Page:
Maewyn: The Patron Saint of Ireland

Exposure Magazine - Feb/Mar 1999

By Tédd St. Rain.

St. Patrick's Day is probably the best known of the many popular Saint's days throughout the year. In Ireland it is known as Trefuilnid Treochair, the national day of Ireland; where sports events, parades, wearing of the shamrock, dancing and, of course, drinking are the order of the day.

According to most sources, St. Patrick was born around 385 C.E. under Roman rule. His birthplace has been given as either southern Wales or Somerset, but was most likely near Dumbarton, Scotland. His given name was Maewyn and although born to Christian parents, he was said to have thought of himself as pagan. At about the age of 16 he was kidnapped from his father's farm by Picts and sent to Ireland. Brought to Antrim, he was sold to Meliuc, a local land owner, who put him to work on a mountain as a shepherd.

He escaped from this misery after six years, and was returning to Britain when he was taken captive by a gang of marauders who temporarily returned him to slavery. After a couple months he was able to free himself and spent the next several years traveling in Europe while trying to determine his mission in life.

After arriving in Gaul, and assuming his Christian name, Patrick, he studied for awhile at the Lerin Monastery, followed by several years with the bishop of Auxerre, St. Germain. It was during this time that he found his true calling which was to return to Ireland and convert pagans to Christianity. He then returned to Britain, where against the wishes of his friends and relatives, was determined to return to Ireland to carry out his mission. The church authorities sent St. Palladius instead, and it was another two years before Patrick was appointed second bishop to Ireland, in about 432 C.E.

He spent nearly 30 years preaching to pagan tribes, training clergy, baptizing about 100,000 people, and establishing over 300 Christian monasteries throughout Ireland. In fact, so many people turned to God that Ireland became known as the Isle of Saints. The Celtic Druids were not too delighted with his success at attracting converts and he was arrested, but subsequently escaped, several times. He retired in County Down, where he died on 17 March 461 C.E., a date which has ever since been celebrated as the feast of St. Patrick.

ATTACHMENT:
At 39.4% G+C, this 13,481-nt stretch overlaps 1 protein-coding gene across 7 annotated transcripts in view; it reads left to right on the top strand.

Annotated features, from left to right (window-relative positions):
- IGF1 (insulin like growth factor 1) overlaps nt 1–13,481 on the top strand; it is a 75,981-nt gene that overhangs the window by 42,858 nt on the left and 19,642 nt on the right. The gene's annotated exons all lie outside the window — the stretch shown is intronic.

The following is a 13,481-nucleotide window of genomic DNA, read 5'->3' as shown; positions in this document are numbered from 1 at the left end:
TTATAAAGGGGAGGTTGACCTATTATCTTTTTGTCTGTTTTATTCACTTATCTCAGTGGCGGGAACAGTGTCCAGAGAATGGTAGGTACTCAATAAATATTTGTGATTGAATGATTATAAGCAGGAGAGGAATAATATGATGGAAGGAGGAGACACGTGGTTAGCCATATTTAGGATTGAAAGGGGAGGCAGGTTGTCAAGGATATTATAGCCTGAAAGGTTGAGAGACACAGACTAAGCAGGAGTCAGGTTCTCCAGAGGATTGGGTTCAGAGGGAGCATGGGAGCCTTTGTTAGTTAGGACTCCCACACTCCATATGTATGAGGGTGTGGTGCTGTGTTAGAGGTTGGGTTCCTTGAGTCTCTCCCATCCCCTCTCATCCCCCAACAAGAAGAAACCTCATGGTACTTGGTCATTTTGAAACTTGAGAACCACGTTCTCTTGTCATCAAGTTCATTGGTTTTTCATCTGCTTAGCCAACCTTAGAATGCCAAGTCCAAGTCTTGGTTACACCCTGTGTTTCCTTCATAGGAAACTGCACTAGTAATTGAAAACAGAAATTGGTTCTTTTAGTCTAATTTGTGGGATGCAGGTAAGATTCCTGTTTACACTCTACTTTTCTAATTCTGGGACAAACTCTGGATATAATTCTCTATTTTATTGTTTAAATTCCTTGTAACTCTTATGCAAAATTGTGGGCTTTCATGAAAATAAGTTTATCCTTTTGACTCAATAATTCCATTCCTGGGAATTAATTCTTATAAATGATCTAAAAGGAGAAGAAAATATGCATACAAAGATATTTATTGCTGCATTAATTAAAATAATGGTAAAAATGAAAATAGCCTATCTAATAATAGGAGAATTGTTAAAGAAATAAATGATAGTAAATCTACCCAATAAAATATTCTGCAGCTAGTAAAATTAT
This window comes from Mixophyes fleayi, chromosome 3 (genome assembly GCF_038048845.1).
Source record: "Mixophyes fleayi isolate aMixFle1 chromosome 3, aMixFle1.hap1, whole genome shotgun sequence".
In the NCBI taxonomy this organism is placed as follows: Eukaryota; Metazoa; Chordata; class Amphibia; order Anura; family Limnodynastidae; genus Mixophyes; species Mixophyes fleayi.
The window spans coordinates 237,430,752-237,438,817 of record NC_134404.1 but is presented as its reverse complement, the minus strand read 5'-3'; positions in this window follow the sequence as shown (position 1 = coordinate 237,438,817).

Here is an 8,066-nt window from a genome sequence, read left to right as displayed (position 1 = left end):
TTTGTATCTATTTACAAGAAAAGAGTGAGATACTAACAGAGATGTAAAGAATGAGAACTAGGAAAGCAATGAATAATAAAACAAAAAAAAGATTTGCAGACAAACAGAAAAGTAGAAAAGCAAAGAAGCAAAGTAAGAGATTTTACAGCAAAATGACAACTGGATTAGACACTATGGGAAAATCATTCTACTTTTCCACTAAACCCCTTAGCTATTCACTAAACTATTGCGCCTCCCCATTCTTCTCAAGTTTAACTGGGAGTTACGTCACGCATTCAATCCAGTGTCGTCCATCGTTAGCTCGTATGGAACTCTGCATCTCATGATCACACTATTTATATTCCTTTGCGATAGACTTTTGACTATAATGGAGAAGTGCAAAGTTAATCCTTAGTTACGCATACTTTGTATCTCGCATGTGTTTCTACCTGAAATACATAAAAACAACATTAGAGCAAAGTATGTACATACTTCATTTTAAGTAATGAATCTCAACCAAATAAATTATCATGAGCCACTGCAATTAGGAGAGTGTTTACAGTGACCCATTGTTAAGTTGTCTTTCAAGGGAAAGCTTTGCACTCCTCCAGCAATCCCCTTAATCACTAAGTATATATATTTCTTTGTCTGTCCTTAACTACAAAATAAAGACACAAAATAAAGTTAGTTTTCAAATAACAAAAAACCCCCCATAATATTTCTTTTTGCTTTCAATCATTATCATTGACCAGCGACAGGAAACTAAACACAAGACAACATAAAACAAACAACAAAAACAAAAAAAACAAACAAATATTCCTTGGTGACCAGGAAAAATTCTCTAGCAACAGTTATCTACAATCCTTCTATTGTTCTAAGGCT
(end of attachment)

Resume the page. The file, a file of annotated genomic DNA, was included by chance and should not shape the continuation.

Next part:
Like many holidays, St. Patrick's Day is associated with its fair share of mythical folklore. For example, it is considered foreboding for the day to fall on Palm Sunday. Also, at one point in his career, St. Patrick was said to have delivered a sermon from a hilltop that drove all the snakes from Ireland. Not a bad idea, but apparently there have never been snakes in Ireland. He is also said to have raised people from the dead. A more reliable story tells how St. Patrick would use the three-leafed shamrock to illustrate how the holy Trinity could exist as independent portions of the whole. As a result, his followers began putting shamrocks on their lapels for St. Patrick's Day, a custom still seen today. Another tradition involves the blarney stone which can be found at Blarney Castle, near Cork, Ireland. It is said to impart skill in flattery to anyone who kisses it. In America, the newly arriving Irishmen adopted the holiday in 1737 C.E., when it was first celebrated in Boston, and now more than 100 cities hold St. Patrick's Day parades.

It should be no surprise that St. Patrick unwittingly passed away on what used to be a pagan holiday. In more ancient times 17 March ended Dionysia, the 2-day festival of the Greek god Dionysus, the Dying God of Vegetation. Plays were performed and bulls were sacrificed. It was primarily a daytime festival, but as with many other Dionysian festivals, wild nocturnal orgies were common. Dionysus was said to have spent time at Delphi, while Apollo was away, where he was affiliated with the cult of souls, which later became ritualistic festivals for propitiation of the dead, or in our current paradigm, All Soul's Day on 02 November.

In ancient Ireland, 17 March ended the Celtic month of Nuin, or ash; which then commenced the month of Fearn, representing the alder tree. In past times, this day celebrated the feast for the trident-bearing Celtic divinity "the triple bearer of the triple key," whose sacred plant was the shamrock. Eventually this tradition was amalgamated with the St. Patrick we all know and love.

SOURCES: The Aquarian Dictionary of Festivals (1990) by J.C. Cooper o The Celts (1986) by Frank Delaney o The Church Triumphant (1988) by Nate Krupp o Eerdmans' Handbook to the History of Christianity (1977) by Editor Tim Dowley o Encyclopaedia of Religion and Religions (1958) by E. Royston Pike o The Pagan Book of Days (1992) by Nigel Pennick o The Pagan Religions of the Ancient British Isles (1991) by Ronald Hutton o The Roman Festivals of the Period of the Republic (1899) by W. Warde Fowler o Webster's New Universal Unabridged Dictionary (1996) o The World Book Encyclopedia (1988)


Note: This is an excerpt of a pending book entitled "The Hidden History of Holidays." If you would like to be notified when it becomes available fill out the form below.

This book is being written one holiday at a time:

Christmas Article

The Reason for the Season
Exposure Magazine

Halloween Article

The Hidden
History of Halloween

Valentine's Day Article

Don't Be My Valentine

Other book projects include Mystery of America and Secrets We Live By (Pending).

Tédd is an author, lecturer, researcher, videographer, and amongst other interests is writing several books on a variety of topics. 1